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As I struggle to get work done, help out with moving furniture back in, take care of dinner, and help with wedding plans for two weddings, I'm also trying to make this Writers Worth Month the best it can be for you. So as you juggle your own stuff - both professional and personal - here are a few ways to improve your business without working up a sweat:
1. Write for yourself. Press release, brochure, media kit, or social media blast -- whatever it is, make it something promoting your business. Tell people you exist and remind them that they need you.
2. Turn down a bad fit. I've turned down offers I'd initially accepted after I realized the work was going to outpace the pay rate. If you can't speak up for yourself, speak up for your business. Say no thank you and stop worrying about how the client will react. That's not your concern. What is your concern is your own financial welfare.
3. Decide your boundaries now. You may not want to write for universities or you may think proofreading couldn't be more mundane. Brainstorm your ideal situations and especially those situations you consider to be deal-breakers. If you know ahead of time what's not acceptable, you're more likely to walk away when you need to.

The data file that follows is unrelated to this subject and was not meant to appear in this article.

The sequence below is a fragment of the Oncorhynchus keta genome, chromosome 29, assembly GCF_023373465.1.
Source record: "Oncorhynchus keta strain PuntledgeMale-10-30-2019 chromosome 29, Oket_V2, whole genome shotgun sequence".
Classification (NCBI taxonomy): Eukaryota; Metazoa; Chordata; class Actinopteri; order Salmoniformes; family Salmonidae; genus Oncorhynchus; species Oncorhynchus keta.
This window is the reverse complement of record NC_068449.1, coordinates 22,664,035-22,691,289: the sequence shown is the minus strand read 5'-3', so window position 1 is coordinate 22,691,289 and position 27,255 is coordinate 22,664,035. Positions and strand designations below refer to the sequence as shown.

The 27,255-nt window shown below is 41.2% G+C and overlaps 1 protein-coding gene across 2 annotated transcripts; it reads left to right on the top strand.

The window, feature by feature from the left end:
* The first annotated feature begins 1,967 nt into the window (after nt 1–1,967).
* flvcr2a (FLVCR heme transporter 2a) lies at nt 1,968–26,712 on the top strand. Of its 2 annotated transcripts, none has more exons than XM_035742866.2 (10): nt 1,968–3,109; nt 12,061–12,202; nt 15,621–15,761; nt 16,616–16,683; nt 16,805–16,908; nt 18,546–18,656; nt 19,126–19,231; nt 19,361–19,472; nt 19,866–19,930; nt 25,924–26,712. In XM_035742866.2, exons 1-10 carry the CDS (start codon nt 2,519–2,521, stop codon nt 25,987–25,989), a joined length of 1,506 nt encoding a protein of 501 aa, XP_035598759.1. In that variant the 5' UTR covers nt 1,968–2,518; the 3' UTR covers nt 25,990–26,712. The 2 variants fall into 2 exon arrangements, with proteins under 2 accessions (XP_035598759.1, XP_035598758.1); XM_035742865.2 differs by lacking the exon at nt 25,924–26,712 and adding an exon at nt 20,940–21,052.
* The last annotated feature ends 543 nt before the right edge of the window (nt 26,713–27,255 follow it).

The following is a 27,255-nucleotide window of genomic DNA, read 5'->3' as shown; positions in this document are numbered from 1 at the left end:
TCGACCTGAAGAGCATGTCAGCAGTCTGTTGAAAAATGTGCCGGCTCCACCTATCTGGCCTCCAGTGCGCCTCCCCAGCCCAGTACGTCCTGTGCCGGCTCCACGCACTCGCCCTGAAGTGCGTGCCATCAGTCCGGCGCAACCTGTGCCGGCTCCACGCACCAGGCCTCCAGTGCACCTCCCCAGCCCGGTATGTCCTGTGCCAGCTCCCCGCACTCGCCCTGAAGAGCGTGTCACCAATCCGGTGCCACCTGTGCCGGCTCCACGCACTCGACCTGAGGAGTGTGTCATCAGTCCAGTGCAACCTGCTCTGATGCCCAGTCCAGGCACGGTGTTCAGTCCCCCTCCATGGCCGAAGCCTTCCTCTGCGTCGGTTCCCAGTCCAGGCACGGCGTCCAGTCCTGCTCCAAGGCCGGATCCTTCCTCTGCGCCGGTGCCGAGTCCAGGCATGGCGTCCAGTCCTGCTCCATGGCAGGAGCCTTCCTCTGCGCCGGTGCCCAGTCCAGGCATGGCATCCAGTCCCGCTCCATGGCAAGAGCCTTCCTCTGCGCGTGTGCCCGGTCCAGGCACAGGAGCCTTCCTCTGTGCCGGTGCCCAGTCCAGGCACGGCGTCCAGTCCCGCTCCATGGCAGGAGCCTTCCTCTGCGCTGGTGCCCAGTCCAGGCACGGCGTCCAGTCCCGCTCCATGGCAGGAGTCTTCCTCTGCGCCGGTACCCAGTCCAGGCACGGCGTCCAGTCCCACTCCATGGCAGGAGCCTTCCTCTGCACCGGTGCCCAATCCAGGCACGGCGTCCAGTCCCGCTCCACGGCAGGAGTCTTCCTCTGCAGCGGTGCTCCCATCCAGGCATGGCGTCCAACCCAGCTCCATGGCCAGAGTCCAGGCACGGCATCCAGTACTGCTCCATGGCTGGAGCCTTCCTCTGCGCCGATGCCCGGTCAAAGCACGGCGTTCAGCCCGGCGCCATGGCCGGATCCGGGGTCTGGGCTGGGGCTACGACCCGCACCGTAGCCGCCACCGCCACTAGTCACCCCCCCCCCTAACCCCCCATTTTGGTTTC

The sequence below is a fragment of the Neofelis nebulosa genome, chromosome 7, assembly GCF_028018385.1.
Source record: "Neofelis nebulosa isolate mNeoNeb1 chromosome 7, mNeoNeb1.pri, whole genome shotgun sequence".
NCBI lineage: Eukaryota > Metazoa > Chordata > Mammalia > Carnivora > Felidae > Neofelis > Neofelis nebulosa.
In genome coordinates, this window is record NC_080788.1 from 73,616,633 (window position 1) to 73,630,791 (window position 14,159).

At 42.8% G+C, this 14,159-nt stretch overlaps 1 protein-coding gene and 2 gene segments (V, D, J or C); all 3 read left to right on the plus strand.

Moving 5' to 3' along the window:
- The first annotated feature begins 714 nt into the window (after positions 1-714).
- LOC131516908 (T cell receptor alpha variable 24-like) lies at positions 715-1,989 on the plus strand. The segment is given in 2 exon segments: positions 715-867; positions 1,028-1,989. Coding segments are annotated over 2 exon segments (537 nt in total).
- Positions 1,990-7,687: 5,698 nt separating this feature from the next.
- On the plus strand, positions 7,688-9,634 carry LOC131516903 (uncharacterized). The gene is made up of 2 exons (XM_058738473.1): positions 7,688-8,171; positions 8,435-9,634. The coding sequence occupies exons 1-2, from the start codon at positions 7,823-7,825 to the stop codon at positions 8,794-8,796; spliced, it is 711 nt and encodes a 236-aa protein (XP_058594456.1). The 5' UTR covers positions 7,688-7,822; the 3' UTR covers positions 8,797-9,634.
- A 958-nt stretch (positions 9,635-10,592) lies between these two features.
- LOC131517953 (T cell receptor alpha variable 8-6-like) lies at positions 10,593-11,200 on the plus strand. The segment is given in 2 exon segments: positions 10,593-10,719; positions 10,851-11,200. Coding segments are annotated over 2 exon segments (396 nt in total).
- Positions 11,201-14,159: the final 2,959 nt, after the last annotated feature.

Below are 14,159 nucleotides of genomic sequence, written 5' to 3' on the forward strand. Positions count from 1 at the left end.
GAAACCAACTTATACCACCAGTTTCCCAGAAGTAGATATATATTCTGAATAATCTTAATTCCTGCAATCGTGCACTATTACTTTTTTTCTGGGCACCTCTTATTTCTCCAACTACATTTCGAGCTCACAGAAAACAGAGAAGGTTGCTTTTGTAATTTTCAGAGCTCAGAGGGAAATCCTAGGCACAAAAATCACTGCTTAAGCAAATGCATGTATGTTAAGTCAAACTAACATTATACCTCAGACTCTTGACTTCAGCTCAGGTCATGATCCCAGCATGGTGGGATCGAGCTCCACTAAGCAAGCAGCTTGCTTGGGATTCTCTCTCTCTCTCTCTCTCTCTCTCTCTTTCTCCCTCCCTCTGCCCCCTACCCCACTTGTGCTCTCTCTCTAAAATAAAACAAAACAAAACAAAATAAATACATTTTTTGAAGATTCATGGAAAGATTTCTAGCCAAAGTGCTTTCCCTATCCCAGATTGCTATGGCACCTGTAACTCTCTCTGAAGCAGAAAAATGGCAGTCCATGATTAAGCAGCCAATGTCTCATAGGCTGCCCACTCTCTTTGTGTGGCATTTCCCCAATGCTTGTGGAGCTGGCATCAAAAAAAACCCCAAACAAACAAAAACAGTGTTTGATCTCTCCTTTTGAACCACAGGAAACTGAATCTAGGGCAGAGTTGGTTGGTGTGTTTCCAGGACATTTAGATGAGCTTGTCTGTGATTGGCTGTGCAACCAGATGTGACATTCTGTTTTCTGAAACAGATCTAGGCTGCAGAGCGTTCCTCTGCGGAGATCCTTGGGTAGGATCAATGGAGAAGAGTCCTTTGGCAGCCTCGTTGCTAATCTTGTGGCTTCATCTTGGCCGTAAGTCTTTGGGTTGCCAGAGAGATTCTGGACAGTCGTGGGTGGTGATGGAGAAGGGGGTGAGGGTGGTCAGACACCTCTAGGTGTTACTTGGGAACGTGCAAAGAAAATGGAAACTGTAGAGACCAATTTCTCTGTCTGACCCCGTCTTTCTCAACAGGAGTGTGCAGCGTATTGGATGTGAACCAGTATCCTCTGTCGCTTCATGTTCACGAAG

4. Go one level higher. Suppose you've been working with a magazine that pays 40 cents a word. Right now, look in that same genre and locate at least two other magazines paying even 10 cents more per word. Improve your income by aiming higher. Also, I have a loose rule about magazines -- if they pay too little, I get one, maybe two clips before I move on, using those clips to get a better rate elsewhere. I'll also ask the editors if they can bump up that rate before I move on. Sometimes it takes just asking.
5. Approach one more new client today. Make that your challenge -- before today is over, get in front of just one more potential client with a letter, a LinkedIn connection, a social media share, whatever it takes. Make it a personal connection, not just a retweet or a comment on a thread. Introduce yourself where you can, and ask for the job when it's appropriate.
6. Define your target. Whether it's your target income goal for the month or your ideal client, put some definition around the idea. Put pen to paper and figure out what your monthly earnings should look like. Do the same to decide which clients need you right now and how you're going to reach out to them. Whatever your target is, make time to think it through.
Writers, what simple things do you do to improve your business?
What's your favorite tactic for increasing your value, your earnings, or your client base?